Protecting The Rights Of Those Who Protect Our Communities

If I am disabled, how can I access workers’ comp services?

On Behalf of | Jul 9, 2021 | Workers' Compensation |

An injury you sustain while working as a police officer or a firefighter may be severe enough to disable you. You might even have an existing disability from a prior injury or from birth. If so, you should know that you can access the state workers’ compensation services even if you have substantial problems getting around or communicating.

Thanks to the Americans with Disabilities Act, you have legal protection if you have a disability. If you want to pursue workers’ compensation, the state of California may grant you reasonable accommodation.

Providing reasonable accommodation

According to the California Department of Industrial Relations website, a reasonable accommodation occurs when the Division of Workers’ Compensation provides a type of assistance to disabled persons so they can utilize their services and programs. Reasonable accommodations may extend to services such as the Disability Evaluation Unit, the Information and Assistance Unit and the Retraining and Return to Work Unit. In the event you wish to appeal a denial of your workers’ comp claim, you may also receive assistance when interacting with the Worker’s Compensation Appeals Board.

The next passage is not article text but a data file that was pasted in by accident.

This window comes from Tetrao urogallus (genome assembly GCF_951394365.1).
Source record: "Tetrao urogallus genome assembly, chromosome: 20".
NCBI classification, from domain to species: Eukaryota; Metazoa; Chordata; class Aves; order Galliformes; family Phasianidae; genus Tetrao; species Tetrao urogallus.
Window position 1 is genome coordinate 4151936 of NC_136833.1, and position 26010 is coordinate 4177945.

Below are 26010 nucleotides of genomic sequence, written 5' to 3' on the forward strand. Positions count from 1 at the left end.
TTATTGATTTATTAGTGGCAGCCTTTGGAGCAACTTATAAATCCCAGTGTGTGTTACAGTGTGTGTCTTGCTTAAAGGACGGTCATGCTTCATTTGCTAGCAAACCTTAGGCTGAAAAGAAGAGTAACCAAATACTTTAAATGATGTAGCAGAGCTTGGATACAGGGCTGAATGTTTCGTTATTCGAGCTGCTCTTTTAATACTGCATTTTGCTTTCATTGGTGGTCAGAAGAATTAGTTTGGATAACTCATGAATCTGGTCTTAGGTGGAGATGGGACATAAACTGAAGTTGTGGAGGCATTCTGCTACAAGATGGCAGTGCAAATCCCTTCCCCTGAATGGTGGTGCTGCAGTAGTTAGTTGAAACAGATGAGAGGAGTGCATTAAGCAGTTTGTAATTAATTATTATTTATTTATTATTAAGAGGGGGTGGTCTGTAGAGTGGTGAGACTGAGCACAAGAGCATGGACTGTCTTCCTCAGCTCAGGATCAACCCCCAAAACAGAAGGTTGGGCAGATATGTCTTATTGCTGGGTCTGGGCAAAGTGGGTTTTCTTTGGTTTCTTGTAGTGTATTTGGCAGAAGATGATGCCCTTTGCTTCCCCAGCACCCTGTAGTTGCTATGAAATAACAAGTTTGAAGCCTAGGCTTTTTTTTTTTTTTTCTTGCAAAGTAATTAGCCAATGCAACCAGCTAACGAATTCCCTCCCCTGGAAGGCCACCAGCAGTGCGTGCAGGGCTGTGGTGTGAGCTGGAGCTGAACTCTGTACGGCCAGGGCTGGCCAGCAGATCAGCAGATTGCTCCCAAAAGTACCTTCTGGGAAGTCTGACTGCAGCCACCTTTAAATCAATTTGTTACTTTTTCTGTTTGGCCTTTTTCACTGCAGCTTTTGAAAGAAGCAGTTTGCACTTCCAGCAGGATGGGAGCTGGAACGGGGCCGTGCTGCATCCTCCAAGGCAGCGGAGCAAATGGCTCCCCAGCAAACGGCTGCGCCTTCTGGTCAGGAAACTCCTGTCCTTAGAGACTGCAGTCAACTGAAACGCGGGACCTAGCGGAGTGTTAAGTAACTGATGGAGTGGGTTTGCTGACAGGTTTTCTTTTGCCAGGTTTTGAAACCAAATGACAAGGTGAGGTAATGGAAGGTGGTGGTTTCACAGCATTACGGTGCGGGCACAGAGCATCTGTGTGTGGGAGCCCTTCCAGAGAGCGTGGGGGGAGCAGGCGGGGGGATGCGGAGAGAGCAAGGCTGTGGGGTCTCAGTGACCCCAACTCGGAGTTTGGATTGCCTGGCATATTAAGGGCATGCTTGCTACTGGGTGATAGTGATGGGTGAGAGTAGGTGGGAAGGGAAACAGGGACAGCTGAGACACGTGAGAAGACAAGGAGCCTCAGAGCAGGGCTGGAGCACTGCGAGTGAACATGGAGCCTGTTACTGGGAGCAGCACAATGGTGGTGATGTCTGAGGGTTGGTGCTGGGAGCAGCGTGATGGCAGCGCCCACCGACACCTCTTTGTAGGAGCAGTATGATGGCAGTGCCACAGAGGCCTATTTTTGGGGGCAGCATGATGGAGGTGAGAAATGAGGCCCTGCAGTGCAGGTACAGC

Examples of reasonable accommodation

If you submit a request to the DWC, you may ask for specific assistance to help you out. If you have problems with your sight, you may ask for documents that have large print. If you have suffered from impaired sight for a long time and know Braille, the department may provide documents in Braille. Audio recordings are another option. If you have a hearing disability, the division could accommodate you with a sign language interpreter.

These are not the only accommodations the DWC offers, but if you need assistance when using the state workers’ comp services, you should make a request as soon as you can. For example, you should send a request for a computerized translation service or an assistive listening device five days before you need them for a hearing. Making a timely request will help ensure the accommodations will be available.